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Source file: arrays.fut


Futhark arrays are written as values enclosed in square brackets.

def arr = [1,2,3]

The type of arr is []i32 (or [3]i32 to be pedantic). The element type of an array can be another array:

def marr = [[1,2,3], [4,5,6]]

The type of marr is [][]i32. Arrays must be regular, meaning that all elements must have the same shape. An array such as [[1,2], [3] is illegal.

Arrays can be indexed from zero:

def first = arr[0]

And sliced:

def tail = arr[1:]

We can even slice or index only some dimensions:

def innermost = marr[:,1:2]

This produces [[2], [5]]. Slices are inclusive in the starting position and exclusive in the ending position as Dijkstra wills it.

Strides are also supported. Generally, The expression a[i:j:s] returns a slice of the array a from index i (inclusive) to j (exclusive) with a stride of s. If the stride is positive, then i <= j must hold, and if the stride is negative, then j <= i must hold. For example, we can reverse an array like this:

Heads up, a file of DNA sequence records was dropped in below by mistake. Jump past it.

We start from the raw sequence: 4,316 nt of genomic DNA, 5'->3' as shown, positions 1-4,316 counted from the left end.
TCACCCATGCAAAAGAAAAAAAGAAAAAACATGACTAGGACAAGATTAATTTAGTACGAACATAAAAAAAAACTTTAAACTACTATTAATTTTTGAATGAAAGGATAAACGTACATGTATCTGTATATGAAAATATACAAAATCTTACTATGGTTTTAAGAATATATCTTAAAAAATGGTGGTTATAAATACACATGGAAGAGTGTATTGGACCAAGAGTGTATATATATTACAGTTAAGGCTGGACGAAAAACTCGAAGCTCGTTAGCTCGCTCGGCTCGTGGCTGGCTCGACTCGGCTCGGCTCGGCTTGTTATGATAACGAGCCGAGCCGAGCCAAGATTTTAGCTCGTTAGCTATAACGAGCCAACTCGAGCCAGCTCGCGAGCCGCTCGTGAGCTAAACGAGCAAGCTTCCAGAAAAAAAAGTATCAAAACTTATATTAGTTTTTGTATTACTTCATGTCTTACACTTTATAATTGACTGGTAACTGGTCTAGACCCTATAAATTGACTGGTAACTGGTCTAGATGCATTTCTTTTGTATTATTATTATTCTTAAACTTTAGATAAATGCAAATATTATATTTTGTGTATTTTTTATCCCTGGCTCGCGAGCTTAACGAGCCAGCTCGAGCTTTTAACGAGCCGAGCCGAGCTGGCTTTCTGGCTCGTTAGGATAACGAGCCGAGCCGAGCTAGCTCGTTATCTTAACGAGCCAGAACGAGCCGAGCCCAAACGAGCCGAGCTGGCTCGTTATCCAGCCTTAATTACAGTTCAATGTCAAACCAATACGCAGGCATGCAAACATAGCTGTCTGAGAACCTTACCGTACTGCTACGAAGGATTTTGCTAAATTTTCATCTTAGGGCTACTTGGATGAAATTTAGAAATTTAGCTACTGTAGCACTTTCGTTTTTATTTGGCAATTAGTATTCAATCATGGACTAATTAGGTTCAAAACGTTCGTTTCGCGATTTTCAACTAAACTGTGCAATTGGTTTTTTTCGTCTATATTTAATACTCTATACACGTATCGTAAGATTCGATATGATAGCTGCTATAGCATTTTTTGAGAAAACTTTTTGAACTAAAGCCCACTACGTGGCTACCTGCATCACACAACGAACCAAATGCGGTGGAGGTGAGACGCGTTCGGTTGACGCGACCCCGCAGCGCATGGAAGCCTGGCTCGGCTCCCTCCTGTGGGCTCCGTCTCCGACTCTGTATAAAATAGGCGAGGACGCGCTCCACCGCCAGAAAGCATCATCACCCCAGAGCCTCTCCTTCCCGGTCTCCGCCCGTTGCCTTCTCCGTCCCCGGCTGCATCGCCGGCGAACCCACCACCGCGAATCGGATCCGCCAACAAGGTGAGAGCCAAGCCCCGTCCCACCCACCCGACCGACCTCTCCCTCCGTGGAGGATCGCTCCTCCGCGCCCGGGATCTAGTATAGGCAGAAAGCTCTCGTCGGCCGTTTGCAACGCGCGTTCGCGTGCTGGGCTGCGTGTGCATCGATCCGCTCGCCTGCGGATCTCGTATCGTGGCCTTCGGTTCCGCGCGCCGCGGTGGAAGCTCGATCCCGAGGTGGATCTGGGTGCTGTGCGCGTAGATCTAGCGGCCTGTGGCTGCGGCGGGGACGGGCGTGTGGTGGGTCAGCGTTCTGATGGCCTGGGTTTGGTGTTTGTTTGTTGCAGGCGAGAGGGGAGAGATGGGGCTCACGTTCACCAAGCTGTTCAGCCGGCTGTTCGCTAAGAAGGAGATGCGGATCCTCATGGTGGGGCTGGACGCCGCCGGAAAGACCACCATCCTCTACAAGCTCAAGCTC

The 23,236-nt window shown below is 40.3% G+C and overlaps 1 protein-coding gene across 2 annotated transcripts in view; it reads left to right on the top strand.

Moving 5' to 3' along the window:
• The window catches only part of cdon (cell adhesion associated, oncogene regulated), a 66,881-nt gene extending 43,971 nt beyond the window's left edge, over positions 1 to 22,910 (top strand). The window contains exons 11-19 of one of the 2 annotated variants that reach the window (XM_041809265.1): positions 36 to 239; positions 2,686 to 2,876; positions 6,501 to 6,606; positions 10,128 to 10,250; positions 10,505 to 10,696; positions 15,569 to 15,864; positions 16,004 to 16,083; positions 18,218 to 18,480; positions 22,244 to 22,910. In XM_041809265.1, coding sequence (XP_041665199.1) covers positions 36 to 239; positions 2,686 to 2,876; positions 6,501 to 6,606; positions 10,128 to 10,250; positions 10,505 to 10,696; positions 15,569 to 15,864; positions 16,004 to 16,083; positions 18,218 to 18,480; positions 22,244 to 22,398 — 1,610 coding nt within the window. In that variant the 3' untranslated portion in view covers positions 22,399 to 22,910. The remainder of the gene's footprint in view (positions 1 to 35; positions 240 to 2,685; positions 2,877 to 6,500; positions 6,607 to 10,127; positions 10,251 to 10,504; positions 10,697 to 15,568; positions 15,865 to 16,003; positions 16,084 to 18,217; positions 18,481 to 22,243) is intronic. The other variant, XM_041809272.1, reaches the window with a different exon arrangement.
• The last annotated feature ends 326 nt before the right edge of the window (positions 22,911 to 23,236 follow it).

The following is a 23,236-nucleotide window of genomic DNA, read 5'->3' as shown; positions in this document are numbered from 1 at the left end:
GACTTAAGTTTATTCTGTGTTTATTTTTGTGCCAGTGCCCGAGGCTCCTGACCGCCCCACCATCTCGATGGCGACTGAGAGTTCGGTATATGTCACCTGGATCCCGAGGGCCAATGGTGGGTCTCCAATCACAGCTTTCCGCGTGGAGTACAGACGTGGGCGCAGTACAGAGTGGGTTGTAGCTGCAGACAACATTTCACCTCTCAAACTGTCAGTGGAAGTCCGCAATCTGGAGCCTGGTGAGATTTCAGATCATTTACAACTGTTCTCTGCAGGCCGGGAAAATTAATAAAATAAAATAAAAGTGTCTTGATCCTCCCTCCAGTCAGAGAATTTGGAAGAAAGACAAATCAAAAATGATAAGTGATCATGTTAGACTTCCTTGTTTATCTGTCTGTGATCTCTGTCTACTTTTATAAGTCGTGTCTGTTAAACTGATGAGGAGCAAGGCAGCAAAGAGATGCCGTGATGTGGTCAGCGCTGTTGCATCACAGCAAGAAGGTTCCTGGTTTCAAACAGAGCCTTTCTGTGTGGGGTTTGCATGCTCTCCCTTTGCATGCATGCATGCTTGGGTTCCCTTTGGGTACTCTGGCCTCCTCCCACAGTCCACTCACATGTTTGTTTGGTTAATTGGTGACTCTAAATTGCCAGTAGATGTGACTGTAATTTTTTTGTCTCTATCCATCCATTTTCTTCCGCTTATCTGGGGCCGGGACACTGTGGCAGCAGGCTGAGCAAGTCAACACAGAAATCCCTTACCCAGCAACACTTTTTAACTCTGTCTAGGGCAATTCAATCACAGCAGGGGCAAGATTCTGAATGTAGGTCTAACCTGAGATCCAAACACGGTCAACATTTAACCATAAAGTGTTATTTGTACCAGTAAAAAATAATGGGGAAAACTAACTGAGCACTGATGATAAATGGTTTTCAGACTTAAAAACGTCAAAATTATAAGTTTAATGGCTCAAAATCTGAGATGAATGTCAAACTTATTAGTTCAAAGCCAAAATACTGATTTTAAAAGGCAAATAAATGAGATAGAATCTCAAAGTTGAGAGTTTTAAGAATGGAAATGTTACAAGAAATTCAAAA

def arr_reversed = arr[::-1]

Some syntactic sugar is provided for concisely specifying arrays of intervals of integers. The expression x...y produces an array of the integers from x to y, both inclusive. The upper bound can be made exclusive by writing x..<y. For example:

def arr_range = 1...3

It is usually necessary to enclose a range expression in parentheses, because they bind very loosely. A stride can be provided by writing x..y...z, with the interpretation “first x, then y, up to z”. For example:

def strided = 1..3...7

Now strided contains [1, 3, 5, 7].

See also

Reference manual: slicing.